Why This Egg Shortage Isn’t Going Over Easy

The outbreak of bird flu has impacted grocers, restaurants and distributors. Find out how much a dozen eggs will cost by the end of the year.

Egg prices are predicted to reach record highs this year.

In a monthly supply-and-demand report issued this week, the U.S. Department of Agriculture reports that the ongoing avian influenza outbreak has prompted the federal agency to boost its latest average-price projections.

It is now estimated that the 2015 average price of one dozen Grade A eggs in New York will increase 30 cents this month from May projections, to between $1.60 and $1.66.

The price is expected to continue to increase to between $1.73 and $1.87 in the fourth quarter of the year.

Reuters reports that this year’s average estimate of $1.60 to $1.66 for a dozen Grade A eggs would top the record high of $1.42 reached last year.

CNN Money reports that bird flu has led to the deaths of 35 million of the more than 300 million egg-laying birds in the U.S.

Egg supplier Michael Foods, owned by the packaged-goods holding company Post, announced at the end of May that another company-owned chicken flock had tested positive for avian flu.

That came after the company’s mid-May announcement that an outbreak had left Michael Foods “unable to fully perform under its existing supply agreements with customers.”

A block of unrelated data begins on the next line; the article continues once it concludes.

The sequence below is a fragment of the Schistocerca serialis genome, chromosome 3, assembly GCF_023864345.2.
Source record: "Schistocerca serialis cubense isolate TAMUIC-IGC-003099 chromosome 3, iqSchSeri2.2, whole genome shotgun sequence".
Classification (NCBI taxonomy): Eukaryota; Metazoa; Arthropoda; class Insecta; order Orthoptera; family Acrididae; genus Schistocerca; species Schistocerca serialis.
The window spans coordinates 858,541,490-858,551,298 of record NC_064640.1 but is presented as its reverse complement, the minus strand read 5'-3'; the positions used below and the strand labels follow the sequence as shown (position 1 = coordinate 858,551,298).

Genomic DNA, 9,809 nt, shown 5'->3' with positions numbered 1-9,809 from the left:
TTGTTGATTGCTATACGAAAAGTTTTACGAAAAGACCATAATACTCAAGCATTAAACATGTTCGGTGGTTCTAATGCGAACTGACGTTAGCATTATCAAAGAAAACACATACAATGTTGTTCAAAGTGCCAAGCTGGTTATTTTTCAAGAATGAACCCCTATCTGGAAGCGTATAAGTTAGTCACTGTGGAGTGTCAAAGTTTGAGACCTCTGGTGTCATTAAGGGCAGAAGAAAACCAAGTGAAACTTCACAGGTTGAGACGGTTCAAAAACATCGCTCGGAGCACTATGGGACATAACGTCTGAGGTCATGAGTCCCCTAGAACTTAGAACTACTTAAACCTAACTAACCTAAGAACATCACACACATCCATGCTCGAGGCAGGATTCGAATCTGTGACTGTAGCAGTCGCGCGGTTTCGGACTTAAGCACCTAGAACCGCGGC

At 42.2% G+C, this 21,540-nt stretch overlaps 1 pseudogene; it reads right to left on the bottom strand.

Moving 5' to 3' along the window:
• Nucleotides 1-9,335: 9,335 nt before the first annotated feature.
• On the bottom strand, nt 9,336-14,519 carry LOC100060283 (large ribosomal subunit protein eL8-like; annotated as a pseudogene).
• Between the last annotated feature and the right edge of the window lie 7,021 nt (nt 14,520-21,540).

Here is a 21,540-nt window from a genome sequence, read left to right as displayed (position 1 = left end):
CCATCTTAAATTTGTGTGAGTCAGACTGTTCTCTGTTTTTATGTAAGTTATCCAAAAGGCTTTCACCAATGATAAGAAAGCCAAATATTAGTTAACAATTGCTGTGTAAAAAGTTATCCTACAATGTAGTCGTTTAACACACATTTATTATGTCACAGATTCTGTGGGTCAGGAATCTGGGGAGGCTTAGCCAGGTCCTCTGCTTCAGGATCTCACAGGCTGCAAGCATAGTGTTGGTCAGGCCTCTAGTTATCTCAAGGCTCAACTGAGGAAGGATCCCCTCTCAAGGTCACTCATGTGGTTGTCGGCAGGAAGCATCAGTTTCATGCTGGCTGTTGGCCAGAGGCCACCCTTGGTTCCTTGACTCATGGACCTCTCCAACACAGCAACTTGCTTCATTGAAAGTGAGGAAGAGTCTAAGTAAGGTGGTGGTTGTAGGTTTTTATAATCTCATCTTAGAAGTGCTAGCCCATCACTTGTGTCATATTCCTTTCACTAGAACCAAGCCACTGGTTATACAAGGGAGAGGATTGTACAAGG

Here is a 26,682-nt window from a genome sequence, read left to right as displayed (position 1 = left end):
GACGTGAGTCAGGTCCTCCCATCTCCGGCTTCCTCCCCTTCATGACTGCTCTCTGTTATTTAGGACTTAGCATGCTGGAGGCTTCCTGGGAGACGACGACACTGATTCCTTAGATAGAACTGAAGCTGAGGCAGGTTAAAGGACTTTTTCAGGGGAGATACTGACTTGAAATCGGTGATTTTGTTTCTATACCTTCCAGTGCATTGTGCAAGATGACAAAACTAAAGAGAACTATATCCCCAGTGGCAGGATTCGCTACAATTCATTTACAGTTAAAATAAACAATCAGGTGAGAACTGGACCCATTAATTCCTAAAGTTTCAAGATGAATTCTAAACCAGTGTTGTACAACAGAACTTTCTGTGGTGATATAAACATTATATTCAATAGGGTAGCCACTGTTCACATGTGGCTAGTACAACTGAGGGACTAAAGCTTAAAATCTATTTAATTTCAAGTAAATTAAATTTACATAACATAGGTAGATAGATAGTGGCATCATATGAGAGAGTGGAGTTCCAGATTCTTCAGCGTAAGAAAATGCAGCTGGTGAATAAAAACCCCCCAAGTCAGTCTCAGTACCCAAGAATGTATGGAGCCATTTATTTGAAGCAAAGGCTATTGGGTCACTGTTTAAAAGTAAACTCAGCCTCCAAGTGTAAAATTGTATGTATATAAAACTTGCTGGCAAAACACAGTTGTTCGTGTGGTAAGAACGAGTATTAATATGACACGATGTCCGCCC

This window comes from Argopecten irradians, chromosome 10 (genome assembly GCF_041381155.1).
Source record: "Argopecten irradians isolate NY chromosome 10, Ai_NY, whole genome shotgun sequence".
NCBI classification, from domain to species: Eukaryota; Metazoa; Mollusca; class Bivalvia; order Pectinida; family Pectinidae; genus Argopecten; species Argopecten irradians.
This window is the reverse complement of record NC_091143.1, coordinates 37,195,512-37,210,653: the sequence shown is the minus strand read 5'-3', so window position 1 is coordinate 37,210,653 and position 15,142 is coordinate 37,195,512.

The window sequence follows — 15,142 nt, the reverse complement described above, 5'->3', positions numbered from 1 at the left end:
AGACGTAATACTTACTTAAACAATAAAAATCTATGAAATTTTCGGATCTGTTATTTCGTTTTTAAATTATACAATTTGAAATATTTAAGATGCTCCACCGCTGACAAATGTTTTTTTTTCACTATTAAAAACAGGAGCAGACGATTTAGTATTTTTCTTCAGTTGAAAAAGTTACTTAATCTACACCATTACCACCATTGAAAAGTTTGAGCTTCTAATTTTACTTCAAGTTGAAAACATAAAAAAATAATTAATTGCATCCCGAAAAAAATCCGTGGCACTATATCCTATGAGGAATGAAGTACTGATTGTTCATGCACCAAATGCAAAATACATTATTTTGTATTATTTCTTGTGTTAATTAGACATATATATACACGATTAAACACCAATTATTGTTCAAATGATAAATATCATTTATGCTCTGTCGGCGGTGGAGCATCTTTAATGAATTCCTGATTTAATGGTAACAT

Companies continue to respond to the shortage of available eggs. The fast-food chain Whataburger announced last week that it would resume serving breakfast from 11 p.m. to 11 a.m. but would serve eggs only from 5 a.m. to 11 a.m. “to concentrate the limited supply during peak breakfast hours.”

Dya Campos, a spokesperson for the Texas-based supermarket chain H-E-B, told CNN Money that the grocer recently started limiting the number of cartons of eggs that customers can buy:

“Our goal is to hold prices as low as possible and level out the volatility in the egg market for our customers. Posting limits on the purchase of eggs is a proactive move to keep prices low and availability strong for Texas families.”

Have you noticed the price of eggs or egg-based restaurant dishes rising in your area? Tell us about it below or on Facebook.

Stacy Johnson

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